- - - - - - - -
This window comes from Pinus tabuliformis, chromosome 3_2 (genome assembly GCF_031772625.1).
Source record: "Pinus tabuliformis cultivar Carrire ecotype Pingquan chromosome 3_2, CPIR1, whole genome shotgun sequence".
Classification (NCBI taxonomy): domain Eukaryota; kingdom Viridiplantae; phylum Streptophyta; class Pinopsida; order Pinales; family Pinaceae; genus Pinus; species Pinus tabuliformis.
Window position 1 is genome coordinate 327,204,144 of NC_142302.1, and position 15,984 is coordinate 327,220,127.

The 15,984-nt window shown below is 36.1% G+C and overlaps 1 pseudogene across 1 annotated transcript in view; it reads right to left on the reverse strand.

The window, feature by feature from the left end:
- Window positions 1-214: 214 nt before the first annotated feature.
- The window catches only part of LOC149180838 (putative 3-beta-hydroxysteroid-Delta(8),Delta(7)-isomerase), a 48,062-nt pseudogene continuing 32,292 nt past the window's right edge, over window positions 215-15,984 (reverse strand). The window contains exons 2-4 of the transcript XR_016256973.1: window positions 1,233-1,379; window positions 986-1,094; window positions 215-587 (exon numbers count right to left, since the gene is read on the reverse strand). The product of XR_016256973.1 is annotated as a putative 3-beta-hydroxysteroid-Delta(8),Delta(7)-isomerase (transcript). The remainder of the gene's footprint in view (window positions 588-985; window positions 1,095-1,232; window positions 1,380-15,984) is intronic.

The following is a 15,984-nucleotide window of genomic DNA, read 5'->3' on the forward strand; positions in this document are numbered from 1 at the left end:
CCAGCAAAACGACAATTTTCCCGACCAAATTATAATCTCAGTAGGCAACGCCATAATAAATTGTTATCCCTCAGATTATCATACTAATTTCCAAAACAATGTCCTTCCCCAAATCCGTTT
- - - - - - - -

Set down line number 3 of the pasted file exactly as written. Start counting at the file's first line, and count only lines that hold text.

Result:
Classification (NCBI taxonomy): domain Eukaryota; kingdom Viridiplantae; phylum Streptophyta; class Pinopsida; order Pinales; family Pinaceae; genus Pinus; species Pinus tabuliformis.